As is a custom in many languages, Janet has modules system to separate concerns and divide code into smaller parts. By default, one source file maps to one module and contains bindings and the environment. By importing a module, you bring these to the current environment. But there are many other mechanisms, how you can make this your own, some of them I will show in this part.
The loader is a mechanism that imports modules into the environment. Interestingly, you can have loader not just for the Janet code, image and native modules, but for whatever syntax. One lovely example is the Temple library, which uses them to load your HTML (or any other) templates.
The concept is very similar to the coroutines in other languages with one caveat: it is also one of the base building blocks of the language and the virtual machine. The fact also supports this: fiber contains a mechanism for signalling, which helps differentiate the fiber's return, called yielding. One of the usages touted by the language creator is capturing error in the fiber's code, returned to the calling fiber. Yes, you are always in the fiber, when you have Janet code running.
Right now the development version of the language contains generators, based on fibers. Generators are similar to the Python ones, but due to the status of the fibers as the first-class citizens of the language, they are more natural in my view.
Experimental and developing feature of the language added just in the latest minor update, but great potential for the future. Maybe you already know what it is: event loop in the core of the language! Just say how cool is that, and with fibers as building blocks, it shines for anything async you throw at it (if it does not block that is). Even as I am very excited about this feature, I would rather wait for a little for it to mature and show all its facets.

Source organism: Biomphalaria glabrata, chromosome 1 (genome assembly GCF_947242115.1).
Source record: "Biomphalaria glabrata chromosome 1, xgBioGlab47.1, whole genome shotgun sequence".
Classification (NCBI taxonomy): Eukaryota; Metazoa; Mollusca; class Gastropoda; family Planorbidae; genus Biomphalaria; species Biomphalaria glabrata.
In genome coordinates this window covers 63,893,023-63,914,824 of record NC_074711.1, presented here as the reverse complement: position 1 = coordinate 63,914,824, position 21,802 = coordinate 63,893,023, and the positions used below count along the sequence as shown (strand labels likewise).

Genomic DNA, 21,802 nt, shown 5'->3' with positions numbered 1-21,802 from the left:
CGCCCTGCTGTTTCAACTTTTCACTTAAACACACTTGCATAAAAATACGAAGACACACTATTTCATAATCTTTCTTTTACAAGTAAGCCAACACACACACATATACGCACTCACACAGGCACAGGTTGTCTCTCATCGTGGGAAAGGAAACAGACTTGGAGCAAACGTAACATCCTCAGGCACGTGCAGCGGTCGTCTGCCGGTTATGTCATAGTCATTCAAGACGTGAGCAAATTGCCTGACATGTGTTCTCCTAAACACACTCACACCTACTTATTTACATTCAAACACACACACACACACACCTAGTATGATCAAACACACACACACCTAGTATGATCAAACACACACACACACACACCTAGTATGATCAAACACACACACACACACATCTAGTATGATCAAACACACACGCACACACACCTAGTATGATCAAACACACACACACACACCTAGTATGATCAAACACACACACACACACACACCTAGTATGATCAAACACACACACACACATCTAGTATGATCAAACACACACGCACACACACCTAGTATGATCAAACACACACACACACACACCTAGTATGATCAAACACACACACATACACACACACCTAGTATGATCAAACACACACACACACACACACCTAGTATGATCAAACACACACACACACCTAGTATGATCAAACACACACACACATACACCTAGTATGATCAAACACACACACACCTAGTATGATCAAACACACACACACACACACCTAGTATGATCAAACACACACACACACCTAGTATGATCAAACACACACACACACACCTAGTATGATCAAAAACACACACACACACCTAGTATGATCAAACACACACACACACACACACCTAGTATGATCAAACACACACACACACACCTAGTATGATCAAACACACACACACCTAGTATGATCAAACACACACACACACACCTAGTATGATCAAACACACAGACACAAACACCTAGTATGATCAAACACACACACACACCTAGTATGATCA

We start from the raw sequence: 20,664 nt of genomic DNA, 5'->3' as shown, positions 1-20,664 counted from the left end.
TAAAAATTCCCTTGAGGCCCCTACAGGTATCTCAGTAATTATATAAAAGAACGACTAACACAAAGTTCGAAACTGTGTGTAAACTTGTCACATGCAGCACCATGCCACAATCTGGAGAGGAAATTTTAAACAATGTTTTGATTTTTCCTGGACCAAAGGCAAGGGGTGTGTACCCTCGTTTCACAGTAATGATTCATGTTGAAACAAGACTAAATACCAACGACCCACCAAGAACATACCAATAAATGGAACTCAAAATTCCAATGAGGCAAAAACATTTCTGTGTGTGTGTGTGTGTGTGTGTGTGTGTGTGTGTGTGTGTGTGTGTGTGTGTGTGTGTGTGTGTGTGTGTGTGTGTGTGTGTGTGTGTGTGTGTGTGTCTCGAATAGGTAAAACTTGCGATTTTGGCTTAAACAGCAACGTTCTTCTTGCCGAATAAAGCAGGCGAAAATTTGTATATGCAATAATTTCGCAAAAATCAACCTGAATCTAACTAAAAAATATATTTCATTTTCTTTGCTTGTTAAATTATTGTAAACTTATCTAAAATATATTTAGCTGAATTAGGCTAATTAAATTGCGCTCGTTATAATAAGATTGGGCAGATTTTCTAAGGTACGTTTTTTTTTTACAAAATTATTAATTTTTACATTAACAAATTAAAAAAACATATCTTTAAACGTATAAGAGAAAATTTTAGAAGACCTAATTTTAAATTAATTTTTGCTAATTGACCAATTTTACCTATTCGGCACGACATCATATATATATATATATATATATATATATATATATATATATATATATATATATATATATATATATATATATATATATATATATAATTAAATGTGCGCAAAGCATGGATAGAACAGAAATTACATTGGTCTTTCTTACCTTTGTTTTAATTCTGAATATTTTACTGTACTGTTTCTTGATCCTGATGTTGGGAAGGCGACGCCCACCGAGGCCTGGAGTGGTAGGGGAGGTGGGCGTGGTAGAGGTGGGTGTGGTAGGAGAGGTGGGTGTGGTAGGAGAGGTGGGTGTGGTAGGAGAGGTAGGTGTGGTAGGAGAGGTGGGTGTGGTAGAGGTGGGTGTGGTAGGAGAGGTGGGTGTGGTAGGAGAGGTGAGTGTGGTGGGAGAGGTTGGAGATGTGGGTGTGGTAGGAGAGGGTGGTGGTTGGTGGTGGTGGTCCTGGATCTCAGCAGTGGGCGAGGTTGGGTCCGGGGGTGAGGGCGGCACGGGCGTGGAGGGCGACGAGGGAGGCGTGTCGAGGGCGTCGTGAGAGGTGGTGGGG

I know what you think; pepe just got out of ideas. No, I do not want to talk about the fact, that Janet compiles the source code into virtual machine bytecode, what I want to convey is that there is absolutely nothing wrong for you as a programmer to grab some AST (probably provided by the language parser) compile it and run compiled code. Or use some of the higher-level mechanisms already present in the standard library as dofile or require.
I just used my minimal knowledge of programming language design to develop Janet linter for the Kakoune editor, which probably is not the best linter around, but works great for me.
And not only code but even PEGs you can compile for faster and more efficient run, when their time comes.
As any other Lisp, and many other languages Janet has macros. With all said above, I am not afraid of writing them and even use them in a way, that will up many brows, I fear. Yes, we can use macros! Deal with it.
As you may understand now, tables are everywhere in the language OOP, environment and other places, and frankly quite common in other langs. So? In my opinion, Janet's ones are top-notch, similarly to fibers, because they are the very basic building block of the language design.
Standard Janet repl has already coded a lot of shortcut keys for navigating and modifying input text. One of the good outcomes of this feature is that all those are also present in standard library getline function. But for me, there are two I use a lot and refuse to switch to remote repl from the editor:
tab completes the binding you have started, even showing you the options, when there are more than one.
ctrl+g shows the documentation for binding under the cursor! You may know that thought: is the separator first or the last parameter to this fn?
And both are present when you use standard library getline; you provide the table with bindings.
In the standard library, there is a macro loop, which is similar to those in other Lisps. It also has sister macro seq, which gathers all the results from all runs. I do not use it very often, but when I do, I praise it.
That's all folks for this part. Next will be again little bit more philosophical.
To understand all this better, be sure to read the first installment.